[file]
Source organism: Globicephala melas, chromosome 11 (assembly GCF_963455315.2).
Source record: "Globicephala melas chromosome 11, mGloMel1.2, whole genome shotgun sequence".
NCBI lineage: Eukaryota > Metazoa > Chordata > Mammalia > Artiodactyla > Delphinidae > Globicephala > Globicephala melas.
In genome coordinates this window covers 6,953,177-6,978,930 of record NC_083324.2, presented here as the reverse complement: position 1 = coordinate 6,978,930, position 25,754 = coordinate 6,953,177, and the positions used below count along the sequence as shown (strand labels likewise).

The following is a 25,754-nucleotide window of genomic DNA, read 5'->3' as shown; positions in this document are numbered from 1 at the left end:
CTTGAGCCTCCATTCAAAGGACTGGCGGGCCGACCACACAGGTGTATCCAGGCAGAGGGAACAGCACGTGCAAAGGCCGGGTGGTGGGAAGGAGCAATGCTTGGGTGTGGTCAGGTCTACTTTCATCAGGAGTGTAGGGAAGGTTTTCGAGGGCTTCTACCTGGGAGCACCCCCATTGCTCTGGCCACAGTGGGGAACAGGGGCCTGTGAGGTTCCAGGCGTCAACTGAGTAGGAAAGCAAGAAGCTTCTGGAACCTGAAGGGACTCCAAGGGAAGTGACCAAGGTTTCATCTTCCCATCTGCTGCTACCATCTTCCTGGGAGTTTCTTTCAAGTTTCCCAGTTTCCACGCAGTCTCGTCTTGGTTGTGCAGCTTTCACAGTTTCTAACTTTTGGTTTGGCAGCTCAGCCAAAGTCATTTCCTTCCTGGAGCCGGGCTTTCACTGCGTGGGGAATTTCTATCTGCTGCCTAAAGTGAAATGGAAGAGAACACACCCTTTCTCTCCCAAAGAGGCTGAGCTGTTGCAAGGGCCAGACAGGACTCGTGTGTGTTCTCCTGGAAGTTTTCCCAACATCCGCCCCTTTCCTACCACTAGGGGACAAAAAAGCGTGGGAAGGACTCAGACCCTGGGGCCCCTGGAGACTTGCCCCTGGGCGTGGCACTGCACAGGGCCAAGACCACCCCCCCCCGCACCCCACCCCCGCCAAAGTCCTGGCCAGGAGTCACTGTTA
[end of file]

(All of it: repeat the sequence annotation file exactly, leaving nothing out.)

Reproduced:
Source organism: Globicephala melas, chromosome 11 (assembly GCF_963455315.2).
Source record: "Globicephala melas chromosome 11, mGloMel1.2, whole genome shotgun sequence".
NCBI lineage: Eukaryota > Metazoa > Chordata > Mammalia > Artiodactyla > Delphinidae > Globicephala > Globicephala melas.
In genome coordinates this window covers 6,953,177-6,978,930 of record NC_083324.2, presented here as the reverse complement: position 1 = coordinate 6,978,930, position 25,754 = coordinate 6,953,177, and the positions used below count along the sequence as shown (strand labels likewise).

The following is a 25,754-nucleotide window of genomic DNA, read 5'->3' as shown; positions in this document are numbered from 1 at the left end:
CTTGAGCCTCCATTCAAAGGACTGGCGGGCCGACCACACAGGTGTATCCAGGCAGAGGGAACAGCACGTGCAAAGGCCGGGTGGTGGGAAGGAGCAATGCTTGGGTGTGGTCAGGTCTACTTTCATCAGGAGTGTAGGGAAGGTTTTCGAGGGCTTCTACCTGGGAGCACCCCCATTGCTCTGGCCACAGTGGGGAACAGGGGCCTGTGAGGTTCCAGGCGTCAACTGAGTAGGAAAGCAAGAAGCTTCTGGAACCTGAAGGGACTCCAAGGGAAGTGACCAAGGTTTCATCTTCCCATCTGCTGCTACCATCTTCCTGGGAGTTTCTTTCAAGTTTCCCAGTTTCCACGCAGTCTCGTCTTGGTTGTGCAGCTTTCACAGTTTCTAACTTTTGGTTTGGCAGCTCAGCCAAAGTCATTTCCTTCCTGGAGCCGGGCTTTCACTGCGTGGGGAATTTCTATCTGCTGCCTAAAGTGAAATGGAAGAGAACACACCCTTTCTCTCCCAAAGAGGCTGAGCTGTTGCAAGGGCCAGACAGGACTCGTGTGTGTTCTCCTGGAAGTTTTCCCAACATCCGCCCCTTTCCTACCACTAGGGGACAAAAAAGCGTGGGAAGGACTCAGACCCTGGGGCCCCTGGAGACTTGCCCCTGGGCGTGGCACTGCACAGGGCCAAGACCACCCCCCCCCGCACCCCACCCCCGCCAAAGTCCTGGCCAGGAGTCACTGTTA